Life As A Tourist

Never belonging, always passing through
What people say never matches what they do
Seems like everyone’s deluded except you
But how would you even know if that’s not true?
Dressed up to our true ideals
The golden image of the inner self
Scavenged costume and painted cake
So unwitting of our teenager mistakes
You despaired of the girls we saw
In their combats and boots
How can they so waste their femininity?
You so wanted to guide them
But I would have been them
Life as a tourist
Searching for the world supposed to be
On a spinning lump of stone somewhere far from home
I will be the perfect me, wait and see
City boy achieves his dream and buys his place in the country
But the locals won’t indulge his fantasy
He complains about the lack of respect
They show for their rustic heritage
Lord of the Mock Tudor Manor, knight of the Vorsprung Durch
And they hated him and mocked his name
And rightly so, because who’d like such a man that would patronise
But are we guilty of just the same behaviour?
Life as a tourist
Searching for the world supposed to be
Life as a tourist
Searching for the world supposed to be
On a spinning lump of stone somewhere far from home
I will be the perfect me, wait and see
On a spinning lump of stone somewhere far from home
I will be the perfect me, whatever I most want to beLife as a tourist
Searching for the world supposed to be
Life as a tourist
Life as a tourist

credits

from Songs From The Age Of Human Error, released November 7, 2015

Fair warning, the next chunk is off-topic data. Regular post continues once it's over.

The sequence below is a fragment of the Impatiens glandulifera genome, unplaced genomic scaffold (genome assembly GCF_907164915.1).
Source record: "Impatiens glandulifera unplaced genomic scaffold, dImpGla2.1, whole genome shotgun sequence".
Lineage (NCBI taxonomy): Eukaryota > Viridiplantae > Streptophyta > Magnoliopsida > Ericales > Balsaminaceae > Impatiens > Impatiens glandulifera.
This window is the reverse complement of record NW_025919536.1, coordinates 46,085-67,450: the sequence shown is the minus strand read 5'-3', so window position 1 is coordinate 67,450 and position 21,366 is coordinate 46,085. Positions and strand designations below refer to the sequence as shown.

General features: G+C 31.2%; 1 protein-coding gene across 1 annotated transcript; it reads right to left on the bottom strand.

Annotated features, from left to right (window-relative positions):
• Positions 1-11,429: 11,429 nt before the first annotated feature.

Words and music by Kerry Jackson-Kay
Performed and produced by Kerry Jackson-Kay
This one didn’t have a chorus until the very last minute.  The original concept was a series of related verses about how desire to find a place that will match the idealised vision most of us build of how life ought to be can result in behaviour and attitudes that only increase alienation and isolation, leading to the simple conclusion that this is life as a tourist.  Once I actually recorded it though, the need for a more developed chorus section became apparent.
The second verse is a reference to some I encountered in the trans scene who seemed to treat crossdressing as a mission of conquest to demonstrate to their tomboyish girlfriends how to more closely resemble the perfect women they wished them to be, with predictably awful results for all concerned.  The third verse describes a scenario familiar to anyone who has lived in anywhere vaguely rural, where wealthy urbanites will arrive in pursuit of an idyllic country house existence with barely disguised contempt for locals showing any signs of living in a way not fitting with their Olde Englishe Dornford Yates fantasies.